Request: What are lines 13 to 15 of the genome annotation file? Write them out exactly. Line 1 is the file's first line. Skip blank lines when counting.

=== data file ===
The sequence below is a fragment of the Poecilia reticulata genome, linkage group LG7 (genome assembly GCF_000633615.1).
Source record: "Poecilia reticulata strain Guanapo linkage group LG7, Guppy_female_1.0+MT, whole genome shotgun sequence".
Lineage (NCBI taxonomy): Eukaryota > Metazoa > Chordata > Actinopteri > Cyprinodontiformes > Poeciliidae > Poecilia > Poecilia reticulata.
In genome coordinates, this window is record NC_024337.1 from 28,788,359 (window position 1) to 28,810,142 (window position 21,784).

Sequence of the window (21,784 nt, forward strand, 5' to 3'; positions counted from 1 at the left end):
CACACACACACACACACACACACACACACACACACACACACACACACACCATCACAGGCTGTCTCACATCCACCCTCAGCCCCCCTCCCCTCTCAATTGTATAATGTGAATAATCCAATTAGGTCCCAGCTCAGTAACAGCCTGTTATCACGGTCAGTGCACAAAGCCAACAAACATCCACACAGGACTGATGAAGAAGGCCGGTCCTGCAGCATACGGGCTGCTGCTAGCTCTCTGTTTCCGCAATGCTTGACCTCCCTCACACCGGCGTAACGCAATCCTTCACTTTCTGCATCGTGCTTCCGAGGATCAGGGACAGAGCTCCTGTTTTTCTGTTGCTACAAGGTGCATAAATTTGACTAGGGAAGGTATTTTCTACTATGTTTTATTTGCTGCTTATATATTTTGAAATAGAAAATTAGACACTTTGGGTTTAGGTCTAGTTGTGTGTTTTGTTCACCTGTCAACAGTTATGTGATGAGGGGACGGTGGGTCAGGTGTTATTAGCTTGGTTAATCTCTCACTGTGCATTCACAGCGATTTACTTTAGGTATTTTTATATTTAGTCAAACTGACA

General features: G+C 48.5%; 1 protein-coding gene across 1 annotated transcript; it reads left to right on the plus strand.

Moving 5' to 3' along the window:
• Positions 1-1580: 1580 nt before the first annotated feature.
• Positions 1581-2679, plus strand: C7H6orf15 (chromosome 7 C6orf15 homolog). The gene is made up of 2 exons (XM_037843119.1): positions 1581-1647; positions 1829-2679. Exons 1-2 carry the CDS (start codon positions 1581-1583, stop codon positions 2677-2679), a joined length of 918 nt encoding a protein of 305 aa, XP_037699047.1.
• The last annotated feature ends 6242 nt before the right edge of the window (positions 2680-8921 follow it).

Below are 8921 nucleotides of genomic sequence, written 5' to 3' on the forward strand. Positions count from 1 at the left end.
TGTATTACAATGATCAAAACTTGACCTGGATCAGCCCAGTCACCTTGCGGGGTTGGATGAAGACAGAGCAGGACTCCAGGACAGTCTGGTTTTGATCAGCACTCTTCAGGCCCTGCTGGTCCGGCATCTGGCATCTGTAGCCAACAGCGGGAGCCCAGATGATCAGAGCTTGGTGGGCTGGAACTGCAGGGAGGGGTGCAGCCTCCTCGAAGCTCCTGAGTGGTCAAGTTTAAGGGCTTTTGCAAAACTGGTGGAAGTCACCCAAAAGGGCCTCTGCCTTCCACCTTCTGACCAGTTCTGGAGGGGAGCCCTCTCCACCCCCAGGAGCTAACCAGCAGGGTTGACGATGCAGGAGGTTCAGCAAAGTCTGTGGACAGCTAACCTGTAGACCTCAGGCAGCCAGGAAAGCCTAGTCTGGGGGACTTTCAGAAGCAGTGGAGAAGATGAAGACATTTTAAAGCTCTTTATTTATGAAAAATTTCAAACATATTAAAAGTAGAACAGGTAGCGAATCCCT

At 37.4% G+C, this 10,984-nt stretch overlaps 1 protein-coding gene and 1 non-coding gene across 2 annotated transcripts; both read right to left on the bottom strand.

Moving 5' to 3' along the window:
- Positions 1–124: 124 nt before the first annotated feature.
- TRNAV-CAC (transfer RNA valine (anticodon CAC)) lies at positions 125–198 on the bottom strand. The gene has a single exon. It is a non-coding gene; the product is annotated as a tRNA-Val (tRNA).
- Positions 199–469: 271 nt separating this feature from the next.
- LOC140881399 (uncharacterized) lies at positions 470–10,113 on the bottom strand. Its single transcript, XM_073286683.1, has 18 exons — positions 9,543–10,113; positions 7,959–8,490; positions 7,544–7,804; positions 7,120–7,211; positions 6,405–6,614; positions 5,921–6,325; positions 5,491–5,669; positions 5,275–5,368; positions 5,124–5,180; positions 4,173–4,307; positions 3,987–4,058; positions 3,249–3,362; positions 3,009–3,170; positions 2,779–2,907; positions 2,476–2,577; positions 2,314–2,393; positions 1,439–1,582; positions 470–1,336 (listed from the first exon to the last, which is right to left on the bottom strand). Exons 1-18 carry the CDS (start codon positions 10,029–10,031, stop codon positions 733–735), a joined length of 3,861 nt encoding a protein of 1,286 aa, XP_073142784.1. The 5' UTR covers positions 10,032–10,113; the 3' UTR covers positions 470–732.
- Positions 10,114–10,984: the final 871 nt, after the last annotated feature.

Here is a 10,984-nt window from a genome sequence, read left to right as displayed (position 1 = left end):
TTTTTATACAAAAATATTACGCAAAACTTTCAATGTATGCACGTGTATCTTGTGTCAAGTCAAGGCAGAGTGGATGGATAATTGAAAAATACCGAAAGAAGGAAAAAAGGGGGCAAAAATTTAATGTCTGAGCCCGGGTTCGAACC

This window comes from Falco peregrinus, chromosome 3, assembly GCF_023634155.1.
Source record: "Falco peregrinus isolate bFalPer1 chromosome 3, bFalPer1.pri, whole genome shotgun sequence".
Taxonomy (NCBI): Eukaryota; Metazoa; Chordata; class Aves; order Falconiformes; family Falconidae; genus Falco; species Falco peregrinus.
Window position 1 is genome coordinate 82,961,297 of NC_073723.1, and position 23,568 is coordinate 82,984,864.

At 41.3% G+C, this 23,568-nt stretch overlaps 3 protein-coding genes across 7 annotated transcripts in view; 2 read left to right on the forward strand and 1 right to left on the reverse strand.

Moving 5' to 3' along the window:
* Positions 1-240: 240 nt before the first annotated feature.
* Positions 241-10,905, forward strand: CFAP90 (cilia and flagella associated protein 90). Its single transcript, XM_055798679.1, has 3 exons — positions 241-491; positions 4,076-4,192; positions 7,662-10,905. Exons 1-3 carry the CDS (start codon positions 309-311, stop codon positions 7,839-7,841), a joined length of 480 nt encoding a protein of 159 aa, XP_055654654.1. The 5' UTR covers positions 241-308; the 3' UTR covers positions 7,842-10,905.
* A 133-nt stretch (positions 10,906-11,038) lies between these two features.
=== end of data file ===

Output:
TGTATTACAATGATCAAAACTTGACCTGGATCAGCCCAGTCACCTTGCGGGGTTGGATGAAGACAGAGCAGGACTCCAGGACAGTCTGGTTTTGATCAGCACTCTTCAGGCCCTGCTGGTCCGGCATCTGGCATCTGTAGCCAACAGCGGGAGCCCAGATGATCAGAGCTTGGTGGGCTGGAACTGCAGGGAGGGGTGCAGCCTCCTCGAAGCTCCTGAGTGGTCAAGTTTAAGGGCTTTTGCAAAACTGGTGGAAGTCACCCAAAAGGGCCTCTGCCTTCCACCTTCTGACCAGTTCTGGAGGGGAGCCCTCTCCACCCCCAGGAGCTAACCAGCAGGGTTGACGATGCAGGAGGTTCAGCAAAGTCTGTGGACAGCTAACCTGTAGACCTCAGGCAGCCAGGAAAGCCTAGTCTGGGGGACTTTCAGAAGCAGTGGAGAAGATGAAGACATTTTAAAGCTCTTTATTTATGAAAAATTTCAAACATATTAAAAGTAGAACAGGTAGCGAATCCCT

At 37.4% G+C, this 10,984-nt stretch overlaps 1 protein-coding gene and 1 non-coding gene across 2 annotated transcripts; both read right to left on the bottom strand.

Moving 5' to 3' along the window: